Post by Stu Beurskens, Search Director – Performics Practices Team
On May 15, Google updated its Impression Share calculation to begin incorporating additional search impression data (“log data”) that had not previously been captured in its universe of eligible search impressions. As a result, some advertisers have seen an impact to Impression Share as Google’s definition of marketplace size has expanded with the inclusion of more impression data.
WHAT IS IMPRESSION SHARE?
In paid search, Impression Share is used to evaluate the marketplace opportunity (or consumer demand) for a defined set of keywords. This metric shows an advertiser the ratio of actual ad impressions served for a particular keyword set compared to the total number of ad impressions that were eligible to serve. In short, Impression Share is meant to answer the question: “How often is my ad served when consumers are searching my keywords?”
For example, if a set of keywords had been searched on Google 100 times over a period of time, then its eligible impression count would be 100. If an advertiser had served a paid search ad against 60 of those eligible impressions, then actual impressions served would be 60. As a result, this advertiser’s Impression Share would be 60% (60 Actual Impressions / 100 Eligible Impressions).
WHAT HAS CHANGED?
Per communication with Google, some instances of Impression Share calculations had been under-reporting the amount of eligible impressions in the marketplace (i.e., marketplace opportunity). The Google product update pushed live on May 15 has improved the accuracy of Google’s Impression Share calculation, as it is now accounting for more Search impressions (“log data”) than were previously captured. As a result of this change, some advertisers have experienced a decline in Impression Share due to the increase of eligible impressions now being accounted for.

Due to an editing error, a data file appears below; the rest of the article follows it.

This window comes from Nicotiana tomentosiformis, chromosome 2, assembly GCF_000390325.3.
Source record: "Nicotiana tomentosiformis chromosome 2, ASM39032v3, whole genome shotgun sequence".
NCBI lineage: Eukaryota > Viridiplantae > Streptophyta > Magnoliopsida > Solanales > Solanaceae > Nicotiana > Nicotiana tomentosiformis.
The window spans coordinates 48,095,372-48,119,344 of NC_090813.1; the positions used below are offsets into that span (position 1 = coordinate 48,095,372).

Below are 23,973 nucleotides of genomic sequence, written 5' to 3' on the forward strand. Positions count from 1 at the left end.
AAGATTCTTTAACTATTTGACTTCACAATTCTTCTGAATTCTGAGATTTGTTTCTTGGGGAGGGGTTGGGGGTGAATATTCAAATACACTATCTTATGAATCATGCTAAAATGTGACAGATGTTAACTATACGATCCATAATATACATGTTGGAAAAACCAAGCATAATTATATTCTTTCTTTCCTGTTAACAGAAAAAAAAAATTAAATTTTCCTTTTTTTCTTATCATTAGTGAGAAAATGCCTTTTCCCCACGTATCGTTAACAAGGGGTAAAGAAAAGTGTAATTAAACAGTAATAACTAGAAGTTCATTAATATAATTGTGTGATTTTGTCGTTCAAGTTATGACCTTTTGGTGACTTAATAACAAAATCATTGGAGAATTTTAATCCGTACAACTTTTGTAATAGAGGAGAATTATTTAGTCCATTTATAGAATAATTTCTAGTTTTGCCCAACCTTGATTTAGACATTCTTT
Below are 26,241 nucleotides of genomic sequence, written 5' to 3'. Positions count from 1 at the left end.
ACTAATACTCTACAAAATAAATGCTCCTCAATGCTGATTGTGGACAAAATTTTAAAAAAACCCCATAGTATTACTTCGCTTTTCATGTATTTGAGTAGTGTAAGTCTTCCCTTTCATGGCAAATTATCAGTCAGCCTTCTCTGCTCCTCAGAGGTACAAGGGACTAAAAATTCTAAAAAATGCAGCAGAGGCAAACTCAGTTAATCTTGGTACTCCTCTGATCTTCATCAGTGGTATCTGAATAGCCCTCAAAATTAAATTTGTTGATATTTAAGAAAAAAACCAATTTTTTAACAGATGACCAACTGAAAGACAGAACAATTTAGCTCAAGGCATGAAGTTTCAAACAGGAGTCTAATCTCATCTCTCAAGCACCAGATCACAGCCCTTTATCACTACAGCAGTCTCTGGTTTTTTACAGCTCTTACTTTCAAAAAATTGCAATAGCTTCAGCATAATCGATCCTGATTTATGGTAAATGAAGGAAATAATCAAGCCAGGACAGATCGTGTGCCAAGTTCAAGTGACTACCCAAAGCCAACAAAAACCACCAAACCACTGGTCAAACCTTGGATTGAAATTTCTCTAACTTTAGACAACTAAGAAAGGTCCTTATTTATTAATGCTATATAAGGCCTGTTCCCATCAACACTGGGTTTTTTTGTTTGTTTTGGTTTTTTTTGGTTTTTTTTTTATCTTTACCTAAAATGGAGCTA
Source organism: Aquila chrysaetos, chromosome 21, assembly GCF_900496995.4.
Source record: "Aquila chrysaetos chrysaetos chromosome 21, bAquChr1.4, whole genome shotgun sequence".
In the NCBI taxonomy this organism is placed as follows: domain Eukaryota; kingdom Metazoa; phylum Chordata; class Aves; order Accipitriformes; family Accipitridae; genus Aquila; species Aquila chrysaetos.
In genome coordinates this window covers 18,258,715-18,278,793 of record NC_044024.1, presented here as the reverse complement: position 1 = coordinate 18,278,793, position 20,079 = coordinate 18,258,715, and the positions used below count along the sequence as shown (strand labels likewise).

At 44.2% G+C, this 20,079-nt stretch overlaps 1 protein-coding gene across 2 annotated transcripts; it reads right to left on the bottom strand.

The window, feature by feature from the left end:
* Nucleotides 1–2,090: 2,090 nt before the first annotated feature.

Quote from Google regarding this product update:
“We make periodic improvements to our estimation of Impression Share. We recently launched a change which effectively added more logs data to our estimate of Impression Share lost due to budget, and thus the universe of total impressions we began looking at increased. Advertisers may see a drop in Impression Share as a result of this change. This drop does not reflect any changes in their ads’ performance.”
If we apply this update to the hypothetical example above, this advertiser may have seen its eligible impressions increase to 150 following Google’s incorporate of additional impression data. As a result, the advertiser’s Impression Share would now be 40% (60 Actual Impressions / 150 Eligible Impressions) instead of the previous 60%.
While advertisers may have seen an impact to their Impression Share as a result of this update, we also want to stress that Google has confirmed there is no impact to actual campaign performance and as such Cost Per Click, Click-Thru Rate, Average Position and other performance metrics will remain unaffected.
WHAT ARE THE IMPLICATIONS?
The most important implication of this update is that advertisers may see declines in Impression Share from historical levels if Google has incorporated additional log data to its marketplace. Conversely, this also means that advertisers may now have access to previously unaccounted for inventory within these marketplaces, as Google’s Impression Share calculation now more accurately reflects total marketplace opportunity in Google Search.
As of early June, roughly a third of Performics clients had seen some level of impact from Google’s calculation change to Impression Share. That being said, even for clients whose campaigns have been impacted, the scope of impact has been relatively narrow as these client’s are seeing a change across only a small number of campaigns.
In order to understand the full extent of the impact to your Search campaigns (if any) and whether changes might be required to account for newly identified marketplace opportunity, please coordinate with your Performics Paid Search team.